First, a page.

Unger, Kathy (2015) Behavioural responses of Newfoundland woodland caribou to predator cues. Masters thesis, Memorial University of Newfoundland.
- Accepted Version
Available under License - The author retains copyright ownership and moral rights in this thesis. Neither the thesis nor substantial extracts from it may be printed or otherwise reproduced without the author's permission.
Insular Newfoundland woodland caribou (Rangifer tarandus) have experienced tremendous population declines since the early 2000s, attributable to density-dependent processes mediated largely by predation. Given the diversity of island predators (black bears, coyotes, lynx and bald eagles), caribou are thought to perceive and react to the different predators in a manner that accordingly minimizes the probability of death and maximizes benefits of fitness-enhancing activities. The presence of predators requires prey species to divert energy resources from foraging and feeding behaviours to vigilance and predator avoidance behaviours. This study was designed to identify and describe caribou behavioural responses to predator encounters. Experimental approach trials (n=137) were employed in the calving region of the Middle Ridge caribou herd (central Newfoundland) in order to simulate different predator visual cues and to elicit corresponding caribou flight responses. Approach trials encompassed the time period when calf mortality by predation is highest. The flight initiation distance of caribou (the distance between approacher and caribou at the moment of initial flight) was found to differ in accordance with the colour of clothing (tan or black) but not the movement mode (walk or crawl) employed by human experimenters. Flight initiation distance was greater in response to black approaches and was greatest during the two week calving period from late May to mid June. There was little evidence that vegetation resources influenced the decision to remain or flee; however this finding may reflect the calving range fidelity of caribou to areas of consistent forage quality. This study yields important findings concerning variation in predator avoidance behaviour of caribou in response to historical i.e., black bear, Ursus americanus) and novel (i.e., coyote, Canis latrans) predators. Differential behavioural responses to predators are particularly important to understand as rapidly growing anthropogenic landscape development and use is leading to increased predator encounters.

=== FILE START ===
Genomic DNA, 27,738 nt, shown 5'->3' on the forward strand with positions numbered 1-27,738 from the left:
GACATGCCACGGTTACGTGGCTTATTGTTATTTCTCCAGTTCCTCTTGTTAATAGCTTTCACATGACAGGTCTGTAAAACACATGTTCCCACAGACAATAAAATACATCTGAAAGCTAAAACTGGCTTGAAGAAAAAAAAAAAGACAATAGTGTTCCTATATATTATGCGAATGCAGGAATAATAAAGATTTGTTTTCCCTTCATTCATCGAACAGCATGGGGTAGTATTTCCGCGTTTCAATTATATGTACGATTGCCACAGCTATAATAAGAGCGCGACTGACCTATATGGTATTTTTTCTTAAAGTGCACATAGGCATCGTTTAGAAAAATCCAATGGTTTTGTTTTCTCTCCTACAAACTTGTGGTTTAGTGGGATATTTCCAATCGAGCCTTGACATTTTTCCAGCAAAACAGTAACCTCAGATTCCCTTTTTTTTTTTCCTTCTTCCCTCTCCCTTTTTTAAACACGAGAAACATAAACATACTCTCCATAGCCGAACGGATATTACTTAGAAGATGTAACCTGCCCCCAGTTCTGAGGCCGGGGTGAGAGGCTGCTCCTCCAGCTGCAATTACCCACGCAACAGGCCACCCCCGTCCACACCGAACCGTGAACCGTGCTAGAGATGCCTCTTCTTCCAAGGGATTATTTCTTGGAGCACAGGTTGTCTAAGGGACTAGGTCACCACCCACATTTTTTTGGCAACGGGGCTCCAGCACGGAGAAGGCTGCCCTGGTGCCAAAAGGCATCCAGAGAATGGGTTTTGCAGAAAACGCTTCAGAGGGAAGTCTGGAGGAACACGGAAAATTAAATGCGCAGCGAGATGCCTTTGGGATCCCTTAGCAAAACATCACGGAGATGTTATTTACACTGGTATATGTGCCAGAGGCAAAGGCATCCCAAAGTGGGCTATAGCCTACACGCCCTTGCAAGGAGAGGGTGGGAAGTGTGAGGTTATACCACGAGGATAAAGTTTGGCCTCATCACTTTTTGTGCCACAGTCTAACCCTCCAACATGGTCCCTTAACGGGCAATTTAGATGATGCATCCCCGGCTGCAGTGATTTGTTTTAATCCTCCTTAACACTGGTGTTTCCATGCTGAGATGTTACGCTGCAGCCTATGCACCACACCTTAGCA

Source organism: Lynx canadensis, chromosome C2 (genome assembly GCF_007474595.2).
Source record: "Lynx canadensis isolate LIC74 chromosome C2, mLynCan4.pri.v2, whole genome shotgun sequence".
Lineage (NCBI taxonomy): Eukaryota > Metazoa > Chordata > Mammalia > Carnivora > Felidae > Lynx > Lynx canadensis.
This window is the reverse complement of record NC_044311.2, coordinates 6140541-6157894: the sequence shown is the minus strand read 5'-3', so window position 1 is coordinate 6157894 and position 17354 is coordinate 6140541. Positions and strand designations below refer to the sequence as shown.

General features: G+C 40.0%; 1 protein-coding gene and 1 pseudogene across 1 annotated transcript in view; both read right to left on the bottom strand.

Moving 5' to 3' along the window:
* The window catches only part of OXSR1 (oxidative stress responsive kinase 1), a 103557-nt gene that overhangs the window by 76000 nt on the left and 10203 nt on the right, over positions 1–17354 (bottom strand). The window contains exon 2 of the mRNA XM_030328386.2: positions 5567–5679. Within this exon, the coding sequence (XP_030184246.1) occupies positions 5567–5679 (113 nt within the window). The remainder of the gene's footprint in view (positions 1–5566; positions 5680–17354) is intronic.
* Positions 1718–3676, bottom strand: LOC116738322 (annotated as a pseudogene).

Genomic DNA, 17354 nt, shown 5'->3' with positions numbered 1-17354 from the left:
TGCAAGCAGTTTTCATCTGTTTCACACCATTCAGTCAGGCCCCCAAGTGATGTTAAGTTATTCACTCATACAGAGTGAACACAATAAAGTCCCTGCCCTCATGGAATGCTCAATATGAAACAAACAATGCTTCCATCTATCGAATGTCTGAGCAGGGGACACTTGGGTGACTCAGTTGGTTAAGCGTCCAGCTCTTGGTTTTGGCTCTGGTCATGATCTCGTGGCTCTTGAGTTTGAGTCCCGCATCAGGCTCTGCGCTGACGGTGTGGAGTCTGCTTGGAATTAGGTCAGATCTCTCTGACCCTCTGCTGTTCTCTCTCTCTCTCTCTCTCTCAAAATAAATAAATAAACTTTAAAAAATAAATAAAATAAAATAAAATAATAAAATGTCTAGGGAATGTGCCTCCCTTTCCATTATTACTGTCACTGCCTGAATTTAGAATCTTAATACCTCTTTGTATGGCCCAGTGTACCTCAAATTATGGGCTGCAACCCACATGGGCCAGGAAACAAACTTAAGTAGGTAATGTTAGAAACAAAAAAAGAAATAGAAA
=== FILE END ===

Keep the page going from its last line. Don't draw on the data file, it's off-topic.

|Item Type:||Thesis (Masters)|
|Additional Information:||Includes bibliographical references (pages 112-126).|
|Keywords:||caribou, behaviour, anti-predator, non-lethal disturbance, Newfoundland, predation|
|Department(s):||Science, Faculty of > Cognitive and Behavioural Ecology|
|Library of Congress Subject Heading:||Woodland caribou--Behavior--Newfoundland and Labrador; Woodland caribou--Effect of predation on--Newfoundland and Labrador; Woodland caribou--Locomotion--Newfoundland and Labrador|
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